Once upon a time, there was only one way to conceive a baby. Now, there are various possibilities. Turkey basters, sperm donors, in vitro fertilization – these are now all familiar practices. When I interviewed Mary Warnock, who has thought deeply about the ethical issues that arise in this area, I was struck not only by the clarity of her thinking on this complex matter, but also by the weight she gave to some people's desire to have a biologically related child. Also impressive was her sense of the State's requirement of fairness, in dispensing the means to increasing fertility.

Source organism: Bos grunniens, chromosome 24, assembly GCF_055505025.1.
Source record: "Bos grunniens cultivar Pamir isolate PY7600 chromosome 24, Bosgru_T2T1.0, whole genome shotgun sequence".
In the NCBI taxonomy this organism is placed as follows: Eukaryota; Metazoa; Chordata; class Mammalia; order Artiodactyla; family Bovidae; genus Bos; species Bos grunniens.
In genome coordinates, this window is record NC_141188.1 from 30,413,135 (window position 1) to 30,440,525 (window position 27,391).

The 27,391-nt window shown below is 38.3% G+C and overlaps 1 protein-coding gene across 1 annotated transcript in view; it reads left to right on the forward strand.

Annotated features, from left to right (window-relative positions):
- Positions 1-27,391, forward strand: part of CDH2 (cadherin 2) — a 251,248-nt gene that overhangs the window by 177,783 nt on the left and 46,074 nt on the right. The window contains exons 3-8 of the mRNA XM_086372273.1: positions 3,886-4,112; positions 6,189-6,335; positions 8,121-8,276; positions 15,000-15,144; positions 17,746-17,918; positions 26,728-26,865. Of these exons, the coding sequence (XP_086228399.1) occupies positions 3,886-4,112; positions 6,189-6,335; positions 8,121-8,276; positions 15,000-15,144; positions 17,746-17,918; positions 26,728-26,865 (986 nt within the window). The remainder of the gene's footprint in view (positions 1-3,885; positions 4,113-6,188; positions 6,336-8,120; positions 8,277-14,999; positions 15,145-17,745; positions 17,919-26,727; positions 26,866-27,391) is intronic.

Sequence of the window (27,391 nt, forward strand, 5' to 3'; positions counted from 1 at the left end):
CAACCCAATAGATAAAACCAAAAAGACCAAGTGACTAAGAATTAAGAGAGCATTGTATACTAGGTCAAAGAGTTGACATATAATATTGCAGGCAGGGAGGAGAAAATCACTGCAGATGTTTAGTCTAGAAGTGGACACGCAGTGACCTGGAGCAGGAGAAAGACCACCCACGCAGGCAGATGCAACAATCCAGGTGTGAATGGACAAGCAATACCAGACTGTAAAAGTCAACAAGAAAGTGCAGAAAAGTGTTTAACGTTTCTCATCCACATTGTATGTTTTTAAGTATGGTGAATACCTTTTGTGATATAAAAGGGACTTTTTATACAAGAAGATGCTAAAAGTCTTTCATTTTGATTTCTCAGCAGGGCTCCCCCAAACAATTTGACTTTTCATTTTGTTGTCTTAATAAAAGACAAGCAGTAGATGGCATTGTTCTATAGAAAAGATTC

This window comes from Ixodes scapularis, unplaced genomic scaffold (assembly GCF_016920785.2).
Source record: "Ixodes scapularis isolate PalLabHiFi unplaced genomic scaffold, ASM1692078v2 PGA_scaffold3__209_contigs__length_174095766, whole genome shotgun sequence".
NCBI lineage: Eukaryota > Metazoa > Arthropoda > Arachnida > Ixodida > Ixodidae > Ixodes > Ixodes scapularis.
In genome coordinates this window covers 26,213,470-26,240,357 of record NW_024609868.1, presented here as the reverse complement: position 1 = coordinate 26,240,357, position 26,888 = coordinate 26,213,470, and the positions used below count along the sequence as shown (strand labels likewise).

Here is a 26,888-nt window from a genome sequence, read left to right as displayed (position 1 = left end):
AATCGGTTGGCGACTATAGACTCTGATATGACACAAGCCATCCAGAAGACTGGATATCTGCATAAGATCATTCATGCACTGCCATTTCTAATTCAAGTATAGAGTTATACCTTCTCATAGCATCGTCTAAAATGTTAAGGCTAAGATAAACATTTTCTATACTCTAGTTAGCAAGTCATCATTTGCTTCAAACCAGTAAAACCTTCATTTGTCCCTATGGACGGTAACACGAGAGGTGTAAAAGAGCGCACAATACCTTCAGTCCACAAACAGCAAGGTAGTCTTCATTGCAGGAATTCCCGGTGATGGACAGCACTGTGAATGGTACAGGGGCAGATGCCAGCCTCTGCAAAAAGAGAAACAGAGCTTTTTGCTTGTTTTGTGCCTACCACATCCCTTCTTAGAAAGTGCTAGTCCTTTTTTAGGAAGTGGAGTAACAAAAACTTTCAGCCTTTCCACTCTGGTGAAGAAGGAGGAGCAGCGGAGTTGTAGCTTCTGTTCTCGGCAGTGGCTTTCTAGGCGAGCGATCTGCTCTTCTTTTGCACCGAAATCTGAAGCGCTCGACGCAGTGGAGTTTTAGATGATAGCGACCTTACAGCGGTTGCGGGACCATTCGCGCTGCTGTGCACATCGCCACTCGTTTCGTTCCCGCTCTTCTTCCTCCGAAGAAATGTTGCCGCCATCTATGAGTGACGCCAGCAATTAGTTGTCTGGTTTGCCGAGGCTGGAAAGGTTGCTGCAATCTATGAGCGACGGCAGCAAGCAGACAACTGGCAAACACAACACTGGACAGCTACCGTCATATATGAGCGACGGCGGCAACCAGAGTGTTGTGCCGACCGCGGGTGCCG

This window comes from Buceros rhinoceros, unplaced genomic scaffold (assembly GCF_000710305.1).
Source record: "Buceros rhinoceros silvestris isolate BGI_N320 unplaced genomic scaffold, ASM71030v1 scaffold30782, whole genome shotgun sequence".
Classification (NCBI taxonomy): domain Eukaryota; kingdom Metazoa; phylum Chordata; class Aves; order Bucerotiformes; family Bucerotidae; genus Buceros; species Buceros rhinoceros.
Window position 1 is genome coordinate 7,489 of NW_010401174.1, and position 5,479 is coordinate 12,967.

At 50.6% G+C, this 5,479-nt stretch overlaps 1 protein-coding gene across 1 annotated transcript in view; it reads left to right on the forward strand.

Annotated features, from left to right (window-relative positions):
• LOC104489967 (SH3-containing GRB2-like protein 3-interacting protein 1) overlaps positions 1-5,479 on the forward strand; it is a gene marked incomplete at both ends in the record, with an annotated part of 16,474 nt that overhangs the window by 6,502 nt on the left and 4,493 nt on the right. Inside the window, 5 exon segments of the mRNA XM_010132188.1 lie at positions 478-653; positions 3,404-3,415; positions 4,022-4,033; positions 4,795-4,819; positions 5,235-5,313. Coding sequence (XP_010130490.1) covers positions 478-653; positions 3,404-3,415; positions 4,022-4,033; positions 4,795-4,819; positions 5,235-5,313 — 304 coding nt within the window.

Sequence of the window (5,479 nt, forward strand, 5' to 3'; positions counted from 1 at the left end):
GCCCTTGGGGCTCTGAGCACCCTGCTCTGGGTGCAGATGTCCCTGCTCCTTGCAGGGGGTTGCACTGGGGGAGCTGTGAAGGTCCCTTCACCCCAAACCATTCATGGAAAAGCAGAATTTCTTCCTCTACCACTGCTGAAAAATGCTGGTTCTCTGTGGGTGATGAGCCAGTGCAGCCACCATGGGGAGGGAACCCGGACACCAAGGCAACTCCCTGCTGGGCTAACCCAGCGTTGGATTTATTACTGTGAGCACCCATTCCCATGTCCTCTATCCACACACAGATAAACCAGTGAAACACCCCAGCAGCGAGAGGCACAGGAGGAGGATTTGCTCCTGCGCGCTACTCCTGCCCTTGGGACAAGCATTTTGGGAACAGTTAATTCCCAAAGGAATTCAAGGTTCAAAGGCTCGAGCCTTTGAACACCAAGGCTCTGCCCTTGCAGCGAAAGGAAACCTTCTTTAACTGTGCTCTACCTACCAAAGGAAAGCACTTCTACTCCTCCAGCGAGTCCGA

The Yuk factor is mentioned at the end of the interview. This is a topic that crops up in several Ethics Bites. It is the unthinking reaction to processes that some people believe to be both 'unnatural' and disgusting - we all feel it about some things. Philosophers, however, are unlikely to be satisfied with the 'yuk' response as a final word. The question is, is this feeling of repulsion a superficial instinct, or is it really warranted?
- Making Babies: Is There A Right to Have Children? by Mary Warnock, published by Oxford University Press
- An Intelligent Person's Guide to Ethics by Mary Warnock, published by Duckworth